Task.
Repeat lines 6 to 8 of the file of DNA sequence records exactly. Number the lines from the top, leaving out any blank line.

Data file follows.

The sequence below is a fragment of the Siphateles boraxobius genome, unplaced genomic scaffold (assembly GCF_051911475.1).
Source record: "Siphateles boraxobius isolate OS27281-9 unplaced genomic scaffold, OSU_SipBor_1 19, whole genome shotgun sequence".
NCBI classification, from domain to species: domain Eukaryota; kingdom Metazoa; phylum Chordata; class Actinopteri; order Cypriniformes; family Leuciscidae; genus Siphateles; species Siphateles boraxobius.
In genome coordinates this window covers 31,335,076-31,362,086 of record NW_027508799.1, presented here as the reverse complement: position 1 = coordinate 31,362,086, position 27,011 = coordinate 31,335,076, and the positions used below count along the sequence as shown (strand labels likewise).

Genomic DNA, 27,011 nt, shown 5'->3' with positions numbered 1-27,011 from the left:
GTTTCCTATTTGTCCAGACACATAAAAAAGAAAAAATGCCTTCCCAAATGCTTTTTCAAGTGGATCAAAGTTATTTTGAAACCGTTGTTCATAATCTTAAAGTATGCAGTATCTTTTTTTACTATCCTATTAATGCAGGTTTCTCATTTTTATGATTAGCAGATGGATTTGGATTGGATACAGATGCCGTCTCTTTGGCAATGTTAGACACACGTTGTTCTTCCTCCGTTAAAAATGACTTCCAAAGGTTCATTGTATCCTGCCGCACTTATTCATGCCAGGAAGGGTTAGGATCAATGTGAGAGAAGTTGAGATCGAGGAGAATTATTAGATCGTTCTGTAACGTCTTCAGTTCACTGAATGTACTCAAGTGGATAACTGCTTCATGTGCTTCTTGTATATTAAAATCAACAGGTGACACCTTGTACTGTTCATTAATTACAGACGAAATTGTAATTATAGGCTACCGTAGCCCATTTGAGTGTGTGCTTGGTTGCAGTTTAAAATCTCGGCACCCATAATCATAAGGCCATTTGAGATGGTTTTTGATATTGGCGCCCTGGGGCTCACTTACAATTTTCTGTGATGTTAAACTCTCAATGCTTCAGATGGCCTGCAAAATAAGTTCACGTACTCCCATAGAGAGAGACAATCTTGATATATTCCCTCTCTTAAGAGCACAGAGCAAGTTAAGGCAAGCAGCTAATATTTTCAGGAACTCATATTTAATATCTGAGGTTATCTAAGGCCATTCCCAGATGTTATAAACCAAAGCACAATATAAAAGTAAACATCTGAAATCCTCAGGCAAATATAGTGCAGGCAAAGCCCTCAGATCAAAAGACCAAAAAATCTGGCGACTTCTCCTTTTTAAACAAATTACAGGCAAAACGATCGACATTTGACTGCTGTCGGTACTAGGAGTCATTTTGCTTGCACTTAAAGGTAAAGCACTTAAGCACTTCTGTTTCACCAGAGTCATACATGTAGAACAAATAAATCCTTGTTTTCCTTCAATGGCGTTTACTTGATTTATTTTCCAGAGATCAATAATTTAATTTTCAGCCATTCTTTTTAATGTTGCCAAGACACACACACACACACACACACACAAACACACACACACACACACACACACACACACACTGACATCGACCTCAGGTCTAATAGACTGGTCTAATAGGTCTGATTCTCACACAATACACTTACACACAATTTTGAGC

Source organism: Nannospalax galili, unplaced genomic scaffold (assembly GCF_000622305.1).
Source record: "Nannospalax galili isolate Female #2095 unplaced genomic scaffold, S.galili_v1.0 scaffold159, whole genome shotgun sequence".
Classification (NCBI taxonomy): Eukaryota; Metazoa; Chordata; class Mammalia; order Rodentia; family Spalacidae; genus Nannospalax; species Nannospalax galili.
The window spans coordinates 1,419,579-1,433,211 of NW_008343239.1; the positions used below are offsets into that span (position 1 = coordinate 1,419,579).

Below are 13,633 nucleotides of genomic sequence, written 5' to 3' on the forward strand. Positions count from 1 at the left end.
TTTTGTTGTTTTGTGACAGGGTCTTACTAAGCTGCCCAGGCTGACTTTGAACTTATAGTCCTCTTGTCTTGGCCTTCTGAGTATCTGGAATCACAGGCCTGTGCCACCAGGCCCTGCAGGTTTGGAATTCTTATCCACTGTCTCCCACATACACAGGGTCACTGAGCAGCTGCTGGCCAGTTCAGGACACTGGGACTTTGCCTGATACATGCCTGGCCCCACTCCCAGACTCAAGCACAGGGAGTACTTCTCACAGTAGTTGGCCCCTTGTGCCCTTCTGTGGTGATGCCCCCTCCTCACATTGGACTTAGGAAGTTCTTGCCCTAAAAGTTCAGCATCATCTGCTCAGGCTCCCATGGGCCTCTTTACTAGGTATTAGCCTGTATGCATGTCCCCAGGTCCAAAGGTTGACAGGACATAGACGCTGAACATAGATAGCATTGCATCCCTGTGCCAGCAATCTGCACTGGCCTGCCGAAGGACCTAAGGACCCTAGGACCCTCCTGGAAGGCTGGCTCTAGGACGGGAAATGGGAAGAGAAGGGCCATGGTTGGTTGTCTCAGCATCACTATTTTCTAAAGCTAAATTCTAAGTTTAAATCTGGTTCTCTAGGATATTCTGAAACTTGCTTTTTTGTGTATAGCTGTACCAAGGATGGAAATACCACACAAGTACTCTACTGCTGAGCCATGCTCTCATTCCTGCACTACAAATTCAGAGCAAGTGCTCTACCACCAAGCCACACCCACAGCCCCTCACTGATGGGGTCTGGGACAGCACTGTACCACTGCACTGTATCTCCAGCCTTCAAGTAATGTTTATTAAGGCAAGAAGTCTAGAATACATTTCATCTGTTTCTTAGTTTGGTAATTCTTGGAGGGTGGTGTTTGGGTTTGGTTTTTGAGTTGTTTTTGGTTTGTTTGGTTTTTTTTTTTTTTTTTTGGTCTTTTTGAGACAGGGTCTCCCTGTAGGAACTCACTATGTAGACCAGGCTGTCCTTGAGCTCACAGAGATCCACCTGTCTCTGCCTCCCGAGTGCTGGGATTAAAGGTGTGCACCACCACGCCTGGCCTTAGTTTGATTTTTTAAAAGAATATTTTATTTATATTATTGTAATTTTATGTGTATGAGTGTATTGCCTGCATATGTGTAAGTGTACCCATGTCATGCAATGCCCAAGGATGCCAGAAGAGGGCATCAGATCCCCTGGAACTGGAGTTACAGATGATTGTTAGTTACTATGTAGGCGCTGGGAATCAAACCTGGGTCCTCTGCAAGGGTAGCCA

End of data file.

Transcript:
GTTTCCTATTTGTCCAGACACATAAAAAAGAAAAAATGCCTTCCCAAATGCTTTTTCAAGTGGATCAAAGTTATTTTGAAACCGTTGTTCATAATCTTAAAGTATGCAGTATCTTTTTTTACTATCCTATTAATGCAGGTTTCTCATTTTTATGATTAGCAGATGGATTTGGATTGGATACAGATGCCGTCTCTTTGGCAATGTTAGACACACGTTGTTCTTCCTCCGTTAAAAATGACTTCCAAAGGTTCATTGTATCCTGCCGCACTTATTCATGCCAGGAAGGGTTAGGATCAATGTGAGAGAAGTTGAGATCGAGGAGAATTATTAGATCGTTCTGTAACGTCTTCAGTTCACTGAATGTACTCAAGTGGATAACTGCTTCATGTGCTTCTTGTATATTAAAATCAACAGGTGACACCTTGTACTGTTCATTAATTACAGACGAAATTGTAATTATAGGCTACCGTAGCCCATTTGAGTGTGTGCTTGGTTGCAGTTTAAAATCTCGGCACCCATAATCATAAGGCCATTTGAGATGGTTTTTGATATTGGCGCCCTGGGGCTCACTTACAATTTTCTGTGATGTTAAACTCTCAATGCTTCAGATGGCCTGCAAAATAAGTTCACGTACTCCCATAGAGAGAGACAATCTTGATATATTCCCTCTCTTAAGAGCACAGAGCAAGTTAAGGCAAGCAGCTAATATTTTCAGGAACTCATATTTAATATCTGAGGTTATCTAAGGCCATTCCCAGATGTTATAAACCAAAGCACAATATAAAAGTAAACATCTGAAATCCTCAGGCAAATATAGTGCAGGCAAAGCCCTCAGATCAAAAGACCAAAAAATCTGGCGACTTCTCCTTTTTAAACAAATTACAGGCAAAACGATCGACATTTGACTGCTGTCGGTACTAGGAGTCATTTTGCTTGCACTTAAAGGTAAAGCACTTAAGCACTTCTGTTTCACCAGAGTCATACATGTAGAACAAATAAATCCTTGTTTTCCTTCAATGGCGTTTACTTGATTTATTTTCCAGAGATCAATAATTTAATTTTCAGCCATTCTTTTTAATGTTGCCAAGACACACACACACACACACACACACAAACACACACACACACACACACACACACACACACTGACATCGACCTCAGGTCTAATAGACTGGTCTAATAGGTCTGATTCTCACACAATACACTTACACACAATTTTGAGC

Source organism: Nannospalax galili, unplaced genomic scaffold (assembly GCF_000622305.1).
Source record: "Nannospalax galili isolate Female #2095 unplaced genomic scaffold, S.galili_v1.0 scaffold159, whole genome shotgun sequence".